A correlation between the steady shear viscosity and complex dynamic viscosity of carbon black (CB) filled rubbers was found by evaluating the Cox-Merz rule and an alternative approach originally proposed by Philippoff for dilute polymer solutions, but since applied to amorphous polymers and concentrated suspensions. This was done by measuring the rheological properties of 16 industrially important rubber mixes containing CB N660 at concentrations of 20 and 35 % by volume. A capillary rheometer at various shear rates and a dynamic oscillatory shear rheometer at small and large amplitude oscillatory shear (SAOS and LAOS) were used. The apparent viscosity, storage and loss moduli, complex dynamic viscosity and Fourier transform harmonics were measured. Generally, the shear stress, storage and loss moduli increased with increasing CB loading. Also, the ratio of 3rd and 5th stress harmonics to 1st harmonics increased with increasing strain amplitude and filler loading. Viscous Lissajou figures (shear stress versus shear rate) at a strain amplitude of 14% showed a nearly linear response for compounds containing CB at 20% by volume. All other shear stress responses demonstrated a strong nonlinearity. The stress waveforms at a strain amplitude of 140% for compounds containing 35% CB by volume displayed a backwards tilted shape expected for highly filled compounds. The stress waveforms at a strain amplitude of 1,000% tended toward a rectangular shape expected for pure polymer. Generally, the nonlinear response of the compounds appeared to be dominated by the filler at strain amplitudes of 14% and 140% and by the rubber matrix at a strain amplitude of 1,000%. The Cox-Merz rule was not applicable for any of the compounds with their complex dynamic viscosity being greater than the apparent viscosity. However, a modification of the approach proposed by Philippoff provided reasonable agreement between the apparent viscosity and complex dynamic viscosity.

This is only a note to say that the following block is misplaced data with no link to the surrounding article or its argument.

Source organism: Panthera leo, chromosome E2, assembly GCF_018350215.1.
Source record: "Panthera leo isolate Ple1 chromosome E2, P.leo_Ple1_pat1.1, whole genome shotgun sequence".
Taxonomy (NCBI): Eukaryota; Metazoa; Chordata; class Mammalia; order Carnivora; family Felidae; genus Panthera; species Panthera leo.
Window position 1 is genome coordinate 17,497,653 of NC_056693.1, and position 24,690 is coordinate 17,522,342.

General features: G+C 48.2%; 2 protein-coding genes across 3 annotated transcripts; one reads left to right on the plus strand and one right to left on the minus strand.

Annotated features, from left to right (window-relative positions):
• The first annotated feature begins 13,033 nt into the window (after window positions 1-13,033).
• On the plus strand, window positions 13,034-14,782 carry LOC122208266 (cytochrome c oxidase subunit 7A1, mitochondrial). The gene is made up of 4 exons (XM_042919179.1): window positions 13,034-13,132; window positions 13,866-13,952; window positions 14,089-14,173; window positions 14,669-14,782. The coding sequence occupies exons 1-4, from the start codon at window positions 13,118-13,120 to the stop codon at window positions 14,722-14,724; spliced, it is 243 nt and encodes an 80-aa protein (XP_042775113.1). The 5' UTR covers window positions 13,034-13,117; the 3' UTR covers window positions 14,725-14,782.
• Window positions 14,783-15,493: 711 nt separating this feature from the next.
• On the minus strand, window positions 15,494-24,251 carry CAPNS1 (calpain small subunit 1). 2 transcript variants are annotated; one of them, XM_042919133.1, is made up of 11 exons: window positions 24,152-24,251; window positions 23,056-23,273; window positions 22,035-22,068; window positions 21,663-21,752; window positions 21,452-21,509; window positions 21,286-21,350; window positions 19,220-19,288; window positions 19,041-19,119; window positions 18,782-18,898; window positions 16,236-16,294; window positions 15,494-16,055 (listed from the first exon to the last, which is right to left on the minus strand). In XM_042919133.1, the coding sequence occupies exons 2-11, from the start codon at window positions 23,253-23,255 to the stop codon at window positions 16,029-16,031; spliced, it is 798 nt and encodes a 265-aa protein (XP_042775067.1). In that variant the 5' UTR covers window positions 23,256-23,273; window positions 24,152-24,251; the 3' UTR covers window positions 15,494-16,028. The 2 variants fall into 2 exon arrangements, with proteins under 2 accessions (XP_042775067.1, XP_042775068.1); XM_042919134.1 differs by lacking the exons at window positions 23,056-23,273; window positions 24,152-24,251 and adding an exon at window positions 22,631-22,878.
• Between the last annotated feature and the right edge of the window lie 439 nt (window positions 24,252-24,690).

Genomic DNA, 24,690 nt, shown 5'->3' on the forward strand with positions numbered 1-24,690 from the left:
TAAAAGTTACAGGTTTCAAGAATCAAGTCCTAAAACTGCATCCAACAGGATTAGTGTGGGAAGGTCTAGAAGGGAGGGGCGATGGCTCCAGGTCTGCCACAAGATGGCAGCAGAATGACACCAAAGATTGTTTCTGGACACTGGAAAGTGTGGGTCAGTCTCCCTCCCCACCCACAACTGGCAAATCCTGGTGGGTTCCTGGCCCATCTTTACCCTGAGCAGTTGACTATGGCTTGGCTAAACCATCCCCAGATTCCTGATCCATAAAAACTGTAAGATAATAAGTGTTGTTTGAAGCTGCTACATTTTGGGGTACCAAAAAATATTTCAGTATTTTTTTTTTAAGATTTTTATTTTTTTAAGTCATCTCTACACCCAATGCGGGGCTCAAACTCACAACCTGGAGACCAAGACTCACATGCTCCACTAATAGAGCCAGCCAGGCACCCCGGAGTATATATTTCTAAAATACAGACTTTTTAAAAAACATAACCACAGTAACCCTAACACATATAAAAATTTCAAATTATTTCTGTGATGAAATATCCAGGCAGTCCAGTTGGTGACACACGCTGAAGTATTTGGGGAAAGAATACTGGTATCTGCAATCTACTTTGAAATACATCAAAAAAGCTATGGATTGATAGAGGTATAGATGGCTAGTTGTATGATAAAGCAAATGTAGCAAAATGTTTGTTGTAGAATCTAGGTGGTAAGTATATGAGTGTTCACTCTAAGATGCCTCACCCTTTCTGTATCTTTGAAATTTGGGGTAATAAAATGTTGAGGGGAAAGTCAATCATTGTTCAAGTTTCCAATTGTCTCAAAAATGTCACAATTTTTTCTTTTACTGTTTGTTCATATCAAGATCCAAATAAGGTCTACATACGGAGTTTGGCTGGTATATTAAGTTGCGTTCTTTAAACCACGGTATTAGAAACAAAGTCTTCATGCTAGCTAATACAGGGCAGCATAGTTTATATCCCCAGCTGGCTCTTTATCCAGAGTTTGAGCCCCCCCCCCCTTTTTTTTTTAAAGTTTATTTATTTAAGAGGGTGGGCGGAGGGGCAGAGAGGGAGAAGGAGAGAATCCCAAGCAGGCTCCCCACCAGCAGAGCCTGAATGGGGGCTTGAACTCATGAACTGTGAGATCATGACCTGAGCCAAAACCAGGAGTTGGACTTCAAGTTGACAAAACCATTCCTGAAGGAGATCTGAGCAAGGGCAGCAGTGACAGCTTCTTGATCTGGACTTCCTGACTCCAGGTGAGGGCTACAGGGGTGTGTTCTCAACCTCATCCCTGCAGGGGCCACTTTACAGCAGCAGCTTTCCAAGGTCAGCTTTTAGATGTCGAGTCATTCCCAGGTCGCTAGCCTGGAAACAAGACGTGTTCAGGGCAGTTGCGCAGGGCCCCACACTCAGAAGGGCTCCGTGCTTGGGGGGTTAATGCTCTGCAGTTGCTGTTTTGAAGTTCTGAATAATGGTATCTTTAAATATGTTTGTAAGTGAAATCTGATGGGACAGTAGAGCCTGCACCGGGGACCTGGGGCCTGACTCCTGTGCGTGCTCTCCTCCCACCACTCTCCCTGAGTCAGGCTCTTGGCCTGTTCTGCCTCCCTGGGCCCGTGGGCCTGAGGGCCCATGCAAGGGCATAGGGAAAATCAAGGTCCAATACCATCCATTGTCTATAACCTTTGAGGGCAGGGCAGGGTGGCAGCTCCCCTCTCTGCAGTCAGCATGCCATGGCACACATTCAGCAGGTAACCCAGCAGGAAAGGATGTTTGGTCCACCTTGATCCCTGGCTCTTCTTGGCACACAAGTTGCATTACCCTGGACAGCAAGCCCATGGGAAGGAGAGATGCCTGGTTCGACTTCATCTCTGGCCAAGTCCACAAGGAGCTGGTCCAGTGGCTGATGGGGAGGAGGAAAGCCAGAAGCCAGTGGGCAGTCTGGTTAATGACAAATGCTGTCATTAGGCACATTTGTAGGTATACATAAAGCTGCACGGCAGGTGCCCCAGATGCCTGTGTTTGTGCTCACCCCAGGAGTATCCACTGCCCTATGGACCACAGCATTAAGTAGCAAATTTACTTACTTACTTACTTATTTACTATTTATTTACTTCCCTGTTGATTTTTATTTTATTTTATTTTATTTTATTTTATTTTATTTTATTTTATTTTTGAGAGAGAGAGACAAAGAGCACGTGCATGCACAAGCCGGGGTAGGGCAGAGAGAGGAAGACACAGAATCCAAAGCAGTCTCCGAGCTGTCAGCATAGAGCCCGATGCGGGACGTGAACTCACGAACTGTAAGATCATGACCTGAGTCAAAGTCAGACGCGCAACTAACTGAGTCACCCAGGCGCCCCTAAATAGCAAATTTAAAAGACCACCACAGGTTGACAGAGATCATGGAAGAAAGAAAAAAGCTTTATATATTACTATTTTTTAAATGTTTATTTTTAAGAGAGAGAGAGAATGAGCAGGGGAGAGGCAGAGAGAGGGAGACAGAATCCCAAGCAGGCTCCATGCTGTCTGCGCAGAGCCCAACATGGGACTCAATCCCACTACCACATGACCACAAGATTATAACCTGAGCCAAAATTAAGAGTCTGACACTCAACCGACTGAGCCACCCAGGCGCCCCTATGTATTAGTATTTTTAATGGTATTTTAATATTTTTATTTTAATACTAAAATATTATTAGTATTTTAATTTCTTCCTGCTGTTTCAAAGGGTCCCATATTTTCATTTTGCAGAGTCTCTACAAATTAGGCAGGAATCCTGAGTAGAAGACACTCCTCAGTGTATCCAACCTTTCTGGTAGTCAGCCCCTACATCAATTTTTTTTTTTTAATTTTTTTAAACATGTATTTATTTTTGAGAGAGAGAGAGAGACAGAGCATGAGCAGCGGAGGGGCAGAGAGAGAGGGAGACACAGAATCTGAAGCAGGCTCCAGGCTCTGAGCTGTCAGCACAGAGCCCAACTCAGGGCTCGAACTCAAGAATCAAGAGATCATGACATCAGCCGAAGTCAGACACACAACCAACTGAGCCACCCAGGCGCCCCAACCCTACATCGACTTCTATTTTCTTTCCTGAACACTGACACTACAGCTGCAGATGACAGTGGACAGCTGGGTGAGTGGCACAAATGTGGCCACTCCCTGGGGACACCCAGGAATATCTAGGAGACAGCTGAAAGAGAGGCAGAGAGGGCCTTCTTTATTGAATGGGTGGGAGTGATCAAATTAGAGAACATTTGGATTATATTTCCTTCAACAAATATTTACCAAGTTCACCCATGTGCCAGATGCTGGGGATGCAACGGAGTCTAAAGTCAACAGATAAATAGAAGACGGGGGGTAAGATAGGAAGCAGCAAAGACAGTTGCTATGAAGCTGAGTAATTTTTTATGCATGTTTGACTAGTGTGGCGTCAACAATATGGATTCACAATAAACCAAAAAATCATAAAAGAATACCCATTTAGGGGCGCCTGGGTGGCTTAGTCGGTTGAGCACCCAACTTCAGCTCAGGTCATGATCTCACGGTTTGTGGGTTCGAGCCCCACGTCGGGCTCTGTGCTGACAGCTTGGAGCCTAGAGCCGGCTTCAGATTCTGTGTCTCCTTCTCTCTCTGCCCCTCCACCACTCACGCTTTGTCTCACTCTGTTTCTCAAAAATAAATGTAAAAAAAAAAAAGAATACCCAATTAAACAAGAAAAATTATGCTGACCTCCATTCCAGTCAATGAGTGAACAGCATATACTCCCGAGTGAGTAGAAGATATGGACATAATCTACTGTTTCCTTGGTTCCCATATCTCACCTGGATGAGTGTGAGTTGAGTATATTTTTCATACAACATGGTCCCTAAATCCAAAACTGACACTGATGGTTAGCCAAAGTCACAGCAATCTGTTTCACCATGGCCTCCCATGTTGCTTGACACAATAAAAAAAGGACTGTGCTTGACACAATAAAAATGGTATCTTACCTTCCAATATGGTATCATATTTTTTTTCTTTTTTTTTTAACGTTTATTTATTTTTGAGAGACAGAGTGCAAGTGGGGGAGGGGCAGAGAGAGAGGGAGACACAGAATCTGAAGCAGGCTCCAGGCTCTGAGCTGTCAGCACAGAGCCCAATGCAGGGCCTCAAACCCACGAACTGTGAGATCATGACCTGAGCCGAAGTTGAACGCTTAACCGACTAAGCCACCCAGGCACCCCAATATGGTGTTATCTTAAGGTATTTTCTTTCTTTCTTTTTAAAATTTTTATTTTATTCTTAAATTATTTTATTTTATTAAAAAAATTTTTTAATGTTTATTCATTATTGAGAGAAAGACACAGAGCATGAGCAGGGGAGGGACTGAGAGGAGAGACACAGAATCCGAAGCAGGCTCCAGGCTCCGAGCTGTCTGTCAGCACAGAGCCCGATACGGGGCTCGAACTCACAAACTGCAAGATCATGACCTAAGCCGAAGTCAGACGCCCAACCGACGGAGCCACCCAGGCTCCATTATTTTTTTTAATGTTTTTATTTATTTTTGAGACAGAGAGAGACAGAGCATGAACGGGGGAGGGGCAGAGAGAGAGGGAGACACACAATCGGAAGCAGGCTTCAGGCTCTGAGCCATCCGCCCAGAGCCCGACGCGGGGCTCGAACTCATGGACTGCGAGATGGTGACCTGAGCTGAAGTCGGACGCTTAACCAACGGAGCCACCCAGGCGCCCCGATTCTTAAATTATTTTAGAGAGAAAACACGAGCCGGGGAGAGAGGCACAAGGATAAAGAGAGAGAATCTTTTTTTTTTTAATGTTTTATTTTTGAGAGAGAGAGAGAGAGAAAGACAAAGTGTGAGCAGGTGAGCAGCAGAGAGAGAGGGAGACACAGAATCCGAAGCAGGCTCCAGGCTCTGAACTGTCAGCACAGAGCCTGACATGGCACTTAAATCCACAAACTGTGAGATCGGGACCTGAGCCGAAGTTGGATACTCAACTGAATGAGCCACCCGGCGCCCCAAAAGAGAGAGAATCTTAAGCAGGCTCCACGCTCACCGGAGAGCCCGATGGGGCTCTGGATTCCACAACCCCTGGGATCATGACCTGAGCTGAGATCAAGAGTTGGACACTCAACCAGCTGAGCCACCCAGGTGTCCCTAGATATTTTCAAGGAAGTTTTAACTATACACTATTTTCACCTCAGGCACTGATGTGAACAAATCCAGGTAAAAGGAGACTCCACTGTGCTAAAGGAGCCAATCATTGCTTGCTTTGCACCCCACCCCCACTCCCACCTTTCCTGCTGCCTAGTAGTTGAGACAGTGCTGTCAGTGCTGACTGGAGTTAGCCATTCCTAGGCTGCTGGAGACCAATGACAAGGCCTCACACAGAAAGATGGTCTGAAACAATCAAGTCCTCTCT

Using Thermal and Rheological Techniques to Help Guide Recycled PET Extrusion Processing
Tianhong Chen, Ph.D., March 2023

Polyethylene terephthalate (PET) is one of the most commonly used plastics in our daily life. It is completely recyclable and is the most recycled plastic in the U.S and worldwide. However, recycled PET from different sources may have large variabilities, such as reduced molecular weight, broader molecular weight distribution, different crystallinity, and containing different impurity contents, all of which can affect their processing and application. This presentation will discuss of using thermal and rheological techniques to fingerprint the feedstock resins and help guide extrusion processing. Specifically, we will discuss using differential scanning calorimetry (DSC) to identify the type of impurities, monitor the effect of thermal history on the crystallinity and crystal melting. We will also discuss using rheological techniques to estimate the molecular architecture, measure melt stability, melt viscosity, and help optimize extrusion conditions.

Time, Temperature & Applied Rheology in Wire & Cable